Addictions and personal responsibility

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Dear Sir

James Cagney once played an investigative reporter who was a pain in some bad guys’ backsides. These gangsters found him leaving a bar, kidnapped him, dumped alcohol onto and into him and placed him in a moving vehicle that struck and killed some innocent citizens. The character was found guilty of murder and put into prison. This would probably not happen today. Our diligent defense lawyers would seemingly argue that the drunk did not have any idea what he or she was doing, and therefore was not responsible for any crimes committed.

Have you ever been under the influence, no matter the hit of choice, and done something horrible, crazy, stupid or ridiculous?

Many of us have indeed. Whether you favour alcohol, a syringe or pill, the feeling of not knowing what you have done is uncomfortable, perhaps even horrifying. Wake up in the morning, only to find your family or friends strangely staring at you?  You have to ask yourself questions like “what has happened, what have I done”? You could be considered a family clown or the community most wanted.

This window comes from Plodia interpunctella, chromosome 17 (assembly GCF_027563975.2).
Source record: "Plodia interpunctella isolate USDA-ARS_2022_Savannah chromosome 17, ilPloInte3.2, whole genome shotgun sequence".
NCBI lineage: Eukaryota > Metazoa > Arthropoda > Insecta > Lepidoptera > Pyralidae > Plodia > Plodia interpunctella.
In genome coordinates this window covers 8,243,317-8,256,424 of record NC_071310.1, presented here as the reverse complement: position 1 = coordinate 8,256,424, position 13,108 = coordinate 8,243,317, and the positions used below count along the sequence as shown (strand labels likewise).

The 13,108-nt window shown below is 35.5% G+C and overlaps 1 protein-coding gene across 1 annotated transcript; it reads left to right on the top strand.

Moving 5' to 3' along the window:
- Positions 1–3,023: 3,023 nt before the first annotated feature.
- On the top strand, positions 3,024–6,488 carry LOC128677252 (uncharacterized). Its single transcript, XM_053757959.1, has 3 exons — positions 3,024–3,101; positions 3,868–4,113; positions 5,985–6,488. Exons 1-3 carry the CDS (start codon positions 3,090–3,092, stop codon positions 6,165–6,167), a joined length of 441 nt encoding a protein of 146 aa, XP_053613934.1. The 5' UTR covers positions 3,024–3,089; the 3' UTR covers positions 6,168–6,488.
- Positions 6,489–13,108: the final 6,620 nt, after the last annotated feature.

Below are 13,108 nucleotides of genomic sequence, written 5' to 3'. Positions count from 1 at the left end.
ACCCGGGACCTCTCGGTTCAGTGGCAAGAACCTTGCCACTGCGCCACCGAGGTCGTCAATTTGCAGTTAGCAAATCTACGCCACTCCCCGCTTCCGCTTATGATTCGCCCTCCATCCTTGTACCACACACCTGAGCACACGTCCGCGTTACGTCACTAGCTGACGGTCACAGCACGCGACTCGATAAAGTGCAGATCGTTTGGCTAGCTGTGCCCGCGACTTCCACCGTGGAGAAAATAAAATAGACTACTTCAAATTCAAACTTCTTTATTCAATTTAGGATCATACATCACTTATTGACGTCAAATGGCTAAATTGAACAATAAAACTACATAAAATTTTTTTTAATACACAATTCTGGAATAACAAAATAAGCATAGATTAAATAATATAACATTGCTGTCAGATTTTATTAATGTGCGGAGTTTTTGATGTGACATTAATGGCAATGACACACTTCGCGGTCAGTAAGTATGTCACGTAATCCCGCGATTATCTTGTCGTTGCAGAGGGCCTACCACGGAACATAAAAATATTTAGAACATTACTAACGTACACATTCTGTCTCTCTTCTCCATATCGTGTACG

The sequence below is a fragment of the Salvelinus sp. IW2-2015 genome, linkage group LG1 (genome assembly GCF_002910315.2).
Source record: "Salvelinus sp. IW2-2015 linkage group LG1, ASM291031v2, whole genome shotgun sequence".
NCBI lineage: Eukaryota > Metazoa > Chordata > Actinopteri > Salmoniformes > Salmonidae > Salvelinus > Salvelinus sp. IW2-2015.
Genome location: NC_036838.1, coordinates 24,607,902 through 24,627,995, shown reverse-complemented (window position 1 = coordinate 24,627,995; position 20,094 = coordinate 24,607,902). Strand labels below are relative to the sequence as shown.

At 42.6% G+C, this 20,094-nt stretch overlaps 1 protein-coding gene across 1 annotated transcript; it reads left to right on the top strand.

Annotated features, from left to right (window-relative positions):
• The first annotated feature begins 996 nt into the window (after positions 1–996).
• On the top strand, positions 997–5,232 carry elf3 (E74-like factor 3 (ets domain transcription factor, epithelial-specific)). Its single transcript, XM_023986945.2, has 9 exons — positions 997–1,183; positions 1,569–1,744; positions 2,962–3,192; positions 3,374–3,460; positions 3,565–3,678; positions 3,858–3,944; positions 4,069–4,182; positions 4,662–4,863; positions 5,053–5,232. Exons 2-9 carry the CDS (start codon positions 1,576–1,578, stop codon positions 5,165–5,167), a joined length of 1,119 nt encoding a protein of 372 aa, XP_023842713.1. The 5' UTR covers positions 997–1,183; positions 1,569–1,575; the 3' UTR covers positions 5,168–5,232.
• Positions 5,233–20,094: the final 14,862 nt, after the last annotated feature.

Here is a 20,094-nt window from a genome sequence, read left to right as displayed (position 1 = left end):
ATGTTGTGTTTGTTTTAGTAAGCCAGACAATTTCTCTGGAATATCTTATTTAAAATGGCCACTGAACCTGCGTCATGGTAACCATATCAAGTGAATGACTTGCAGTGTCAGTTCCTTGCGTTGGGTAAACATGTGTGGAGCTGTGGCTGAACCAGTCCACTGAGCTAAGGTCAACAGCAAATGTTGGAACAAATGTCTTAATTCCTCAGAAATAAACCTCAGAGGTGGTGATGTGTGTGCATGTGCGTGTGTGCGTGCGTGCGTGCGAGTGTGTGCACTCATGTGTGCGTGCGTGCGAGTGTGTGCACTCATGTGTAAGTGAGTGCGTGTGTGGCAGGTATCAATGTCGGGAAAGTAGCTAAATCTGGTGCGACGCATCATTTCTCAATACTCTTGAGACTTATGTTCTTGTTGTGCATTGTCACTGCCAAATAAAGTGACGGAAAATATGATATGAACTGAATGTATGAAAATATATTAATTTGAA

I have seen addicts do some strange things, all to redirect attention from themselves. Their privacy is assaulted once they have done whatever …!  Addicts are mostly solitary individuals, going on a journey they do not understand, or often even admit too. Addicts will often not admit to their addiction, their needs or personal weaknesses. Addicts are commonly liars supreme.

A struggle will be made to get an addict to admit to a need for help. Why ask, when there is nothing wrong right?

Addicts’ personal responsibility begins at the beginning and ends in their journey’s realization that they need help. During this process, it is those that care for and love these individuals who are responsible. Family, friends, neighbours and the community are the caregivers of these people, for there will be no others. It is “OUR Collective” responsibility to save these people. We are those who recognize their illness and act on their behalf.

See a drunk at the wheel, or someone stumbling about, call the cops right away. You could save a singular life or many too.

Losing their freedom for a while is better than having the ability to harm themselves or many others. The very seriousness of addiction should be central in our collective social minds.

I know of 17 individuals who have died of COVID-19, but I have seen many more suffer and die from the many addictions humanity suffers from. Be it a Brother, Sister to another. Often the only thing you will need to do is observe, listen and be wise.

Steven Kaszab

Bradford, Ontario

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